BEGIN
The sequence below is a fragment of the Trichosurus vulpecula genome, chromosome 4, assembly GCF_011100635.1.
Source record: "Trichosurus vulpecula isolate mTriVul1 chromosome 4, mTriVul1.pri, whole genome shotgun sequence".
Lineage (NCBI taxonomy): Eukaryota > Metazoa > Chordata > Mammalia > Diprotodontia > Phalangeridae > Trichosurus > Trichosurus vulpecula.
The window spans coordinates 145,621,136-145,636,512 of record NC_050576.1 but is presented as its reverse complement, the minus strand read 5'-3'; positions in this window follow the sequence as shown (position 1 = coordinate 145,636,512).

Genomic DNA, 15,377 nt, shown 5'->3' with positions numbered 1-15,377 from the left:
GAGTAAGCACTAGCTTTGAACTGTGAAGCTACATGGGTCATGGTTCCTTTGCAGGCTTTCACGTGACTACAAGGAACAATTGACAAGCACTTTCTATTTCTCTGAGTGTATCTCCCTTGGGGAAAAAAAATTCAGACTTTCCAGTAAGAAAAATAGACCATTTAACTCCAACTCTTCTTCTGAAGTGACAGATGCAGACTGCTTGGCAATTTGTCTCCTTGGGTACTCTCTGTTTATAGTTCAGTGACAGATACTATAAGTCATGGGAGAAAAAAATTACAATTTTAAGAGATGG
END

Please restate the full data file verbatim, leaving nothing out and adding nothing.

The sequence below is a fragment of the Trichosurus vulpecula genome, chromosome 4, assembly GCF_011100635.1.
Source record: "Trichosurus vulpecula isolate mTriVul1 chromosome 4, mTriVul1.pri, whole genome shotgun sequence".
Lineage (NCBI taxonomy): Eukaryota > Metazoa > Chordata > Mammalia > Diprotodontia > Phalangeridae > Trichosurus > Trichosurus vulpecula.
The window spans coordinates 145,621,136-145,636,512 of record NC_050576.1 but is presented as its reverse complement, the minus strand read 5'-3'; positions in this window follow the sequence as shown (position 1 = coordinate 145,636,512).

Genomic DNA, 15,377 nt, shown 5'->3' with positions numbered 1-15,377 from the left:
GAGTAAGCACTAGCTTTGAACTGTGAAGCTACATGGGTCATGGTTCCTTTGCAGGCTTTCACGTGACTACAAGGAACAATTGACAAGCACTTTCTATTTCTCTGAGTGTATCTCCCTTGGGGAAAAAAAATTCAGACTTTCCAGTAAGAAAAATAGACCATTTAACTCCAACTCTTCTTCTGAAGTGACAGATGCAGACTGCTTGGCAATTTGTCTCCTTGGGTACTCTCTGTTTATAGTTCAGTGACAGATACTATAAGTCATGGGAGAAAAAAATTACAATTTTAAGAGATGG